Students in the ministry are taught to have discernment regarding true biblical conversion (Matt 7:17-20). Mere interest in the Bible, a desire to imitate Jesus, or even emotional renouncements of sin are not sure-fire indications of conversion. Students who exhibit these characteristics are encouraged to continue their involvement, but the group is slow to affirm that someone has become a Christian just because a fellow student says they follow Christ now. Leaders learn to look for heartfelt repentance from sin (2 Cor 7:10), ongoing trust in Christ's work on the cross rather than their own works of righteousness (Heb 6:1), and grace produced fruit (Gal 5:22,23; Luke 3:8) in the form of character change and good works (Eph 2:8-10).
Late one afternoon, Mohammed, an Arabian Peninsula citizen of the country, stopped by the local gathering spot for the Christian group on campus. He had been coming to the Bible discussions and had confessed admiration of Jesus. Now he was feeling depressed and despondent. The group member engaged him in conversation about the hope of Christ and the promises of the good news. He sighed and said, "I sure wish I could get that "born-again" feeling". A long conversation followed where the Christian student was able to explain the difference between true conversion and the sense of joy that he was seeing in his Christian friends.
Mohammed has not come to faith, but the group is continuing in friendship and gospel conversation with him. Conversations of this kind are happening daily on these campuses.
2. Partnership With and Service for the Local Church
At one of the student ministry's weekend conferences the topic of "The Importance of the Local Church" was chosen. Some Christian leaders in the community questioned whether the topic would be well attended or "excite" students enough to be worth focusing on. Yet, that conference alone has born more conversions and spiritual growth in the movement than perhaps any other conference in the last ten years. Students flooded into local churches in the weeks following the conference and many are now attending membership classes in preparation for entering the covenant community.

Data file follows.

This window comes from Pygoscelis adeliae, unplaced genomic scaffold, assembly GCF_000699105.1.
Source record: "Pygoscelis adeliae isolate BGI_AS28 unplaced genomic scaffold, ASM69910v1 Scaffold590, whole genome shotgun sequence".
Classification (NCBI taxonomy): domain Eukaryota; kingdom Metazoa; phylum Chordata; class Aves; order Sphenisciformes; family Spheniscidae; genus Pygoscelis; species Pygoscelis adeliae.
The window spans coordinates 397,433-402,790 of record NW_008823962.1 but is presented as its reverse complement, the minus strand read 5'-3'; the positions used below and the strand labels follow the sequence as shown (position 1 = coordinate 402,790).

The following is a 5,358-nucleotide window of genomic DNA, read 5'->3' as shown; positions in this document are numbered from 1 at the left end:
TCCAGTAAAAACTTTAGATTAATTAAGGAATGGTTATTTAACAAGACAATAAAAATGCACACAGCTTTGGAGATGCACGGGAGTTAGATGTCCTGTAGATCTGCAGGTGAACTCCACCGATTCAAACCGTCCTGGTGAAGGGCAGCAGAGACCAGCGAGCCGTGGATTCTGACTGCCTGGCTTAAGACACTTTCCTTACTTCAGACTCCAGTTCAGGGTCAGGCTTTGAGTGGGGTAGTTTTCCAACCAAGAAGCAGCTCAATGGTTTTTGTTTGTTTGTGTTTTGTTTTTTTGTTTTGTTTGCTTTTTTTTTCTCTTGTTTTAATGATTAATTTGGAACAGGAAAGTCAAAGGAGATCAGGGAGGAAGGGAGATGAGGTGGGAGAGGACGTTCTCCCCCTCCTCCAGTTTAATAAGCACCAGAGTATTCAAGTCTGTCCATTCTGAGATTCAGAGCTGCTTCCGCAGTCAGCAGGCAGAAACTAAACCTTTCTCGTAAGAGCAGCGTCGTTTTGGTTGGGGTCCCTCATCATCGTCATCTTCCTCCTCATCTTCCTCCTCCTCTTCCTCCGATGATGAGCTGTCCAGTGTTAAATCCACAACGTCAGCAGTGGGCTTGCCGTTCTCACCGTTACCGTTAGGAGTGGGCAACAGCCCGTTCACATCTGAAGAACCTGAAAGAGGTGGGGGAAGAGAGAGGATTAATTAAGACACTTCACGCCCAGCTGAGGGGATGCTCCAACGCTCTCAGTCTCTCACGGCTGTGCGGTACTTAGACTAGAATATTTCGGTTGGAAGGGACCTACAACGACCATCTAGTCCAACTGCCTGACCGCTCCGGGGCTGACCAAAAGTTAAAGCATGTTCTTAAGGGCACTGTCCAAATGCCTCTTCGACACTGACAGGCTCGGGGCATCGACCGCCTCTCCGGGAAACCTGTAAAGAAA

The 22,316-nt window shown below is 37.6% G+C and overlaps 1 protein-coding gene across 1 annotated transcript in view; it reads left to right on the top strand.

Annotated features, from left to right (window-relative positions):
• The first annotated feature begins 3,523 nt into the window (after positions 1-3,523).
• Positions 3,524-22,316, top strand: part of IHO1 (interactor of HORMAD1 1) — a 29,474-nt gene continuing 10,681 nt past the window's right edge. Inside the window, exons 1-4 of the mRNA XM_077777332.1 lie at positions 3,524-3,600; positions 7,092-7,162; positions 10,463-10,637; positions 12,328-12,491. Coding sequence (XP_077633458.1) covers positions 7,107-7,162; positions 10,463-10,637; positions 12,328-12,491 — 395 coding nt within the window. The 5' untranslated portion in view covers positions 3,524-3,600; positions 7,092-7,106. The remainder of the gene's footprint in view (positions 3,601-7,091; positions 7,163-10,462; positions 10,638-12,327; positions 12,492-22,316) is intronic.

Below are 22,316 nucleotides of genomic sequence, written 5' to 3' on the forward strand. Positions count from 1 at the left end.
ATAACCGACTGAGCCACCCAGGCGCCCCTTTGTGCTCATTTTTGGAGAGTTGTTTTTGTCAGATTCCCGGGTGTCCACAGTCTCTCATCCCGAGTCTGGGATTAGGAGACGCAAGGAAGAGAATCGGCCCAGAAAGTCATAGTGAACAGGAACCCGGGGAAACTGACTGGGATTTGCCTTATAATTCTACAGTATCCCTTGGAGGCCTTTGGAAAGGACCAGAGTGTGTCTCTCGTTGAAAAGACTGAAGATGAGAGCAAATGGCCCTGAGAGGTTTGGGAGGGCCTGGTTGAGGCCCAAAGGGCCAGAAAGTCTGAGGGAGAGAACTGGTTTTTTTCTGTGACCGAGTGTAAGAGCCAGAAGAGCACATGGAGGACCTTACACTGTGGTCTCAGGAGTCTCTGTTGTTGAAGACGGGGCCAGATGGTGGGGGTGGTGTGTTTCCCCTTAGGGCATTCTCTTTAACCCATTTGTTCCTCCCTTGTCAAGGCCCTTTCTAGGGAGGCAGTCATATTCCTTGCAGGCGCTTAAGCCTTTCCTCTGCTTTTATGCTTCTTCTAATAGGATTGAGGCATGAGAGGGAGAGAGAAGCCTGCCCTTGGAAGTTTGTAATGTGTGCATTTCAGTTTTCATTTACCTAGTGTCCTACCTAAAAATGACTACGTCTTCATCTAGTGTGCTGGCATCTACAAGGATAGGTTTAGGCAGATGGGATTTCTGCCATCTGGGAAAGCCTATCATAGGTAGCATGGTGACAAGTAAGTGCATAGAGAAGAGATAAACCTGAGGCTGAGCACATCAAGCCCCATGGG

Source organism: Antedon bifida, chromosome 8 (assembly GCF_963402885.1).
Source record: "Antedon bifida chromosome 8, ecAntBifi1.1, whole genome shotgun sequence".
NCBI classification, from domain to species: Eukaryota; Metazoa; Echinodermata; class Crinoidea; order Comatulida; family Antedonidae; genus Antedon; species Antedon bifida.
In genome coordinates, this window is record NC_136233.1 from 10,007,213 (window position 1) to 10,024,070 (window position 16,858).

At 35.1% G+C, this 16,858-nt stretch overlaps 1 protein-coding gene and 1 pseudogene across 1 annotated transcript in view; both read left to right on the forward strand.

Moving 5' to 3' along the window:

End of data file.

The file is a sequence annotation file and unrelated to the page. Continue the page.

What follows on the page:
Early on in the formation of the ministry the leaders realized that partnership with strong local churches was crucial. The church, made up of all the local churches that have ever existed, is God's plan for displaying his glory to the watching universe (Eph 3:10). When the ministry was launched, they were seeing students come to Christ, yet they knew that if students were not going to be integrated into the local church and taught that the church was their primary community in the life of faith, then the spiritual growth in the students would slow significantly or be undermined by poor teaching in bad local churches or no church attendance at all (Heb 10:24,25).
The leadership began to invest and serve in a few local churches by participating in leadership and other ministries. The partnership has been of immense benefit to the student ministry. In addition to fruitful discipleship through the campus ministry, students sit under excellent expositional preaching each weekend. Truths they learn during the week in campus Bible studies are reinforced at church and vice versa. They not only invite students to on-campus Bible discussions but to church services as well. Many Muslim and Hindu students have been exposed to their first ever church services in healthy, gospel centered churches that the students attend. The local pastors of these churches are extremely supportive of the student ministry as well, and in the end, the local church is strengthened through the participation of the students.
On one campus, Lisa, Carlos, Steve, and Emily were led to Christ through the student ministry during their freshman year. Later, as they stepped into leadership of the group, one of the requirements for them was to be a member and active participant in a gospel-preaching local church. Each of them gives strong testimony that their few years of sitting under good teaching in the church has been invaluable in their spiritual growth. Some have even turned down attractive study abroad opportunities or job offers where there was no healthy church. Now they're graduating and they won't have the student ministry to be a part of but they already have a great love for the local church, which is where they will continue to live in covenant community until Christ calls them home.
Centrality of the gospel, a biblical view of conversion, and partnership with the local church have perhaps played the biggest role in growing a healthy and fruitful student ministry on the Peninsula. No matter what the country, no matter what the culture, God is glorified when these three principles are applied to ministry. May God be glorified through this work and may it spread throughout the Arabian Peninsula despite the obstacles to Christian ministry created by the deeply rooted Islamic culture and the more recent influence of rampant materialism.